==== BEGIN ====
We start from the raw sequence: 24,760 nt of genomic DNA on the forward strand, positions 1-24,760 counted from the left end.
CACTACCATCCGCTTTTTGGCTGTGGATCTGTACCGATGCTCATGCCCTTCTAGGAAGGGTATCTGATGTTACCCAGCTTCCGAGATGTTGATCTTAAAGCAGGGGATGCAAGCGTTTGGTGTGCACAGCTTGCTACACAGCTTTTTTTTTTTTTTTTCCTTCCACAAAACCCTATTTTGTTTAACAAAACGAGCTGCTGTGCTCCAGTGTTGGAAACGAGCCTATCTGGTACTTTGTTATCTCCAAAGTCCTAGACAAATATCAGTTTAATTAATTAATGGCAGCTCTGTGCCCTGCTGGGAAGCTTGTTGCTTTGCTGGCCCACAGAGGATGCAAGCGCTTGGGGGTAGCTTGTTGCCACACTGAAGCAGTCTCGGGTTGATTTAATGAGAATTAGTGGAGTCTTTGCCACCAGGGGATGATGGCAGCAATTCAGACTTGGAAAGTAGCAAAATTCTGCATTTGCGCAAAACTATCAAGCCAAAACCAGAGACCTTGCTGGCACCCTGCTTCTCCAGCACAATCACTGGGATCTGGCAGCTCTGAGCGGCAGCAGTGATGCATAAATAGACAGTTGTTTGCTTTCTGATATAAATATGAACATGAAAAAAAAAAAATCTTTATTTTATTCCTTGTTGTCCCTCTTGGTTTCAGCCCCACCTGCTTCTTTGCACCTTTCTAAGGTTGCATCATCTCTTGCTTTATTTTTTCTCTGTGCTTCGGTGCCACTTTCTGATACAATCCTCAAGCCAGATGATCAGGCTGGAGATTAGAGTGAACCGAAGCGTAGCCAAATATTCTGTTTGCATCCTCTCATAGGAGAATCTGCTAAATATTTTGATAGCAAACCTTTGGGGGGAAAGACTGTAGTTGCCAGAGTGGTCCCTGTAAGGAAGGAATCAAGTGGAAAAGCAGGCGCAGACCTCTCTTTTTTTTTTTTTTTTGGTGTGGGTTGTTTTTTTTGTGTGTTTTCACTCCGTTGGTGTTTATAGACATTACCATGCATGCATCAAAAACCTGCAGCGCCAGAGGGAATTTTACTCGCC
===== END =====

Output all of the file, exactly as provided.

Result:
We start from the raw sequence: 24,760 nt of genomic DNA on the forward strand, positions 1-24,760 counted from the left end.
CACTACCATCCGCTTTTTGGCTGTGGATCTGTACCGATGCTCATGCCCTTCTAGGAAGGGTATCTGATGTTACCCAGCTTCCGAGATGTTGATCTTAAAGCAGGGGATGCAAGCGTTTGGTGTGCACAGCTTGCTACACAGCTTTTTTTTTTTTTTTTCCTTCCACAAAACCCTATTTTGTTTAACAAAACGAGCTGCTGTGCTCCAGTGTTGGAAACGAGCCTATCTGGTACTTTGTTATCTCCAAAGTCCTAGACAAATATCAGTTTAATTAATTAATGGCAGCTCTGTGCCCTGCTGGGAAGCTTGTTGCTTTGCTGGCCCACAGAGGATGCAAGCGCTTGGGGGTAGCTTGTTGCCACACTGAAGCAGTCTCGGGTTGATTTAATGAGAATTAGTGGAGTCTTTGCCACCAGGGGATGATGGCAGCAATTCAGACTTGGAAAGTAGCAAAATTCTGCATTTGCGCAAAACTATCAAGCCAAAACCAGAGACCTTGCTGGCACCCTGCTTCTCCAGCACAATCACTGGGATCTGGCAGCTCTGAGCGGCAGCAGTGATGCATAAATAGACAGTTGTTTGCTTTCTGATATAAATATGAACATGAAAAAAAAAAAATCTTTATTTTATTCCTTGTTGTCCCTCTTGGTTTCAGCCCCACCTGCTTCTTTGCACCTTTCTAAGGTTGCATCATCTCTTGCTTTATTTTTTCTCTGTGCTTCGGTGCCACTTTCTGATACAATCCTCAAGCCAGATGATCAGGCTGGAGATTAGAGTGAACCGAAGCGTAGCCAAATATTCTGTTTGCATCCTCTCATAGGAGAATCTGCTAAATATTTTGATAGCAAACCTTTGGGGGGAAAGACTGTAGTTGCCAGAGTGGTCCCTGTAAGGAAGGAATCAAGTGGAAAAGCAGGCGCAGACCTCTCTTTTTTTTTTTTTTTTGGTGTGGGTTGTTTTTTTTGTGTGTTTTCACTCCGTTGGTGTTTATAGACATTACCATGCATGCATCAAAAACCTGCAGCGCCAGAGGGAATTTTACTCGCC